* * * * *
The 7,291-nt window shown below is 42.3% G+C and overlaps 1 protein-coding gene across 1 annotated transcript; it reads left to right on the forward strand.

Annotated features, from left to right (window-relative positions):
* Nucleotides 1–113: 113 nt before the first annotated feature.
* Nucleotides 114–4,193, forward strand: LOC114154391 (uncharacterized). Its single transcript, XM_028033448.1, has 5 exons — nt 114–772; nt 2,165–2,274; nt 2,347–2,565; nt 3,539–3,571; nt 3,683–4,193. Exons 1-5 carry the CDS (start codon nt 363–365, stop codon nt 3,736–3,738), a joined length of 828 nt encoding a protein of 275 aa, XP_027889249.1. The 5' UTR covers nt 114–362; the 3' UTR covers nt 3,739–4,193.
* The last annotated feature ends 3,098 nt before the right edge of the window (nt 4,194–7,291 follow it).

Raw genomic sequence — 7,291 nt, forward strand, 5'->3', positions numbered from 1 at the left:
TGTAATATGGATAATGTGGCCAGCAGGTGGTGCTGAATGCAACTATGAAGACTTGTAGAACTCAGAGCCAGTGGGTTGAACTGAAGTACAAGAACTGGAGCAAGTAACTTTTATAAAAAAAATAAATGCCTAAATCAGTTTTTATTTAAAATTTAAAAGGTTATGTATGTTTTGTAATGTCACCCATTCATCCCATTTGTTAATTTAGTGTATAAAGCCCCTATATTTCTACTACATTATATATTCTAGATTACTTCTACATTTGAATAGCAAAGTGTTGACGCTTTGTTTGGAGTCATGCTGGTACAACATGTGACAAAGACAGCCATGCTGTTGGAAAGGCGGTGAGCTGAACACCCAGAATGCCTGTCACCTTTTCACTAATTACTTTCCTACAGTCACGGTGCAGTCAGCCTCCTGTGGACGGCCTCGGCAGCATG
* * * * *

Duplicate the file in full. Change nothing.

The 7,291-nt window shown below is 42.3% G+C and overlaps 1 protein-coding gene across 1 annotated transcript; it reads left to right on the forward strand.

Annotated features, from left to right (window-relative positions):
* Nucleotides 1–113: 113 nt before the first annotated feature.
* Nucleotides 114–4,193, forward strand: LOC114154391 (uncharacterized). Its single transcript, XM_028033448.1, has 5 exons — nt 114–772; nt 2,165–2,274; nt 2,347–2,565; nt 3,539–3,571; nt 3,683–4,193. Exons 1-5 carry the CDS (start codon nt 363–365, stop codon nt 3,736–3,738), a joined length of 828 nt encoding a protein of 275 aa, XP_027889249.1. The 5' UTR covers nt 114–362; the 3' UTR covers nt 3,739–4,193.
* The last annotated feature ends 3,098 nt before the right edge of the window (nt 4,194–7,291 follow it).

Raw genomic sequence — 7,291 nt, forward strand, 5'->3', positions numbered from 1 at the left:
TGTAATATGGATAATGTGGCCAGCAGGTGGTGCTGAATGCAACTATGAAGACTTGTAGAACTCAGAGCCAGTGGGTTGAACTGAAGTACAAGAACTGGAGCAAGTAACTTTTATAAAAAAAATAAATGCCTAAATCAGTTTTTATTTAAAATTTAAAAGGTTATGTATGTTTTGTAATGTCACCCATTCATCCCATTTGTTAATTTAGTGTATAAAGCCCCTATATTTCTACTACATTATATATTCTAGATTACTTCTACATTTGAATAGCAAAGTGTTGACGCTTTGTTTGGAGTCATGCTGGTACAACATGTGACAAAGACAGCCATGCTGTTGGAAAGGCGGTGAGCTGAACACCCAGAATGCCTGTCACCTTTTCACTAATTACTTTCCTACAGTCACGGTGCAGTCAGCCTCCTGTGGACGGCCTCGGCAGCATG